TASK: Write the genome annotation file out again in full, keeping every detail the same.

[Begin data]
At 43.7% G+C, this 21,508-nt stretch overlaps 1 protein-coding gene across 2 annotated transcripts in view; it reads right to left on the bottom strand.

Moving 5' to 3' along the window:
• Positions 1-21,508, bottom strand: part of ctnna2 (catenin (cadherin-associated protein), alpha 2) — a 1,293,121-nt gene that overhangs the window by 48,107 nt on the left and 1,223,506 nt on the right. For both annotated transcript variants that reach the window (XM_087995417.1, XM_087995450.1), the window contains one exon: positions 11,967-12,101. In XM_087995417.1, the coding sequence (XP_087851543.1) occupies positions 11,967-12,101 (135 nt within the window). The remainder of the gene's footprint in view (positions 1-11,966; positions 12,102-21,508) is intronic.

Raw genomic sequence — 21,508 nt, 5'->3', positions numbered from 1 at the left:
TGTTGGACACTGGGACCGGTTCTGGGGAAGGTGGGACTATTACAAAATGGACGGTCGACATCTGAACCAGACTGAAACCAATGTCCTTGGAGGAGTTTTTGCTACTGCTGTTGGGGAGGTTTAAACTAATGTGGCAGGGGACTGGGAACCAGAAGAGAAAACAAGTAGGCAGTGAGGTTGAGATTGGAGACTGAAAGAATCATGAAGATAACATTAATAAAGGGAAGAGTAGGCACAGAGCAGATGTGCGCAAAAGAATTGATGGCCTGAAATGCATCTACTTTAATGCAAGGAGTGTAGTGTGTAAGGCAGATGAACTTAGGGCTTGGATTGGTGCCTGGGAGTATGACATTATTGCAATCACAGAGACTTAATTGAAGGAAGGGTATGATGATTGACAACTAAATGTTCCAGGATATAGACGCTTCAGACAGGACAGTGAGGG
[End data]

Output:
At 43.7% G+C, this 21,508-nt stretch overlaps 1 protein-coding gene across 2 annotated transcripts in view; it reads right to left on the bottom strand.

Moving 5' to 3' along the window:
• Positions 1-21,508, bottom strand: part of ctnna2 (catenin (cadherin-associated protein), alpha 2) — a 1,293,121-nt gene that overhangs the window by 48,107 nt on the left and 1,223,506 nt on the right. For both annotated transcript variants that reach the window (XM_087995417.1, XM_087995450.1), the window contains one exon: positions 11,967-12,101. In XM_087995417.1, the coding sequence (XP_087851543.1) occupies positions 11,967-12,101 (135 nt within the window). The remainder of the gene's footprint in view (positions 1-11,966; positions 12,102-21,508) is intronic.

Raw genomic sequence — 21,508 nt, 5'->3', positions numbered from 1 at the left:
TGTTGGACACTGGGACCGGTTCTGGGGAAGGTGGGACTATTACAAAATGGACGGTCGACATCTGAACCAGACTGAAACCAATGTCCTTGGAGGAGTTTTTGCTACTGCTGTTGGGGAGGTTTAAACTAATGTGGCAGGGGACTGGGAACCAGAAGAGAAAACAAGTAGGCAGTGAGGTTGAGATTGGAGACTGAAAGAATCATGAAGATAACATTAATAAAGGGAAGAGTAGGCACAGAGCAGATGTGCGCAAAAGAATTGATGGCCTGAAATGCATCTACTTTAATGCAAGGAGTGTAGTGTGTAAGGCAGATGAACTTAGGGCTTGGATTGGTGCCTGGGAGTATGACATTATTGCAATCACAGAGACTTAATTGAAGGAAGGGTATGATGATTGACAACTAAATGTTCCAGGATATAGACGCTTCAGACAGGACAGTGAGGG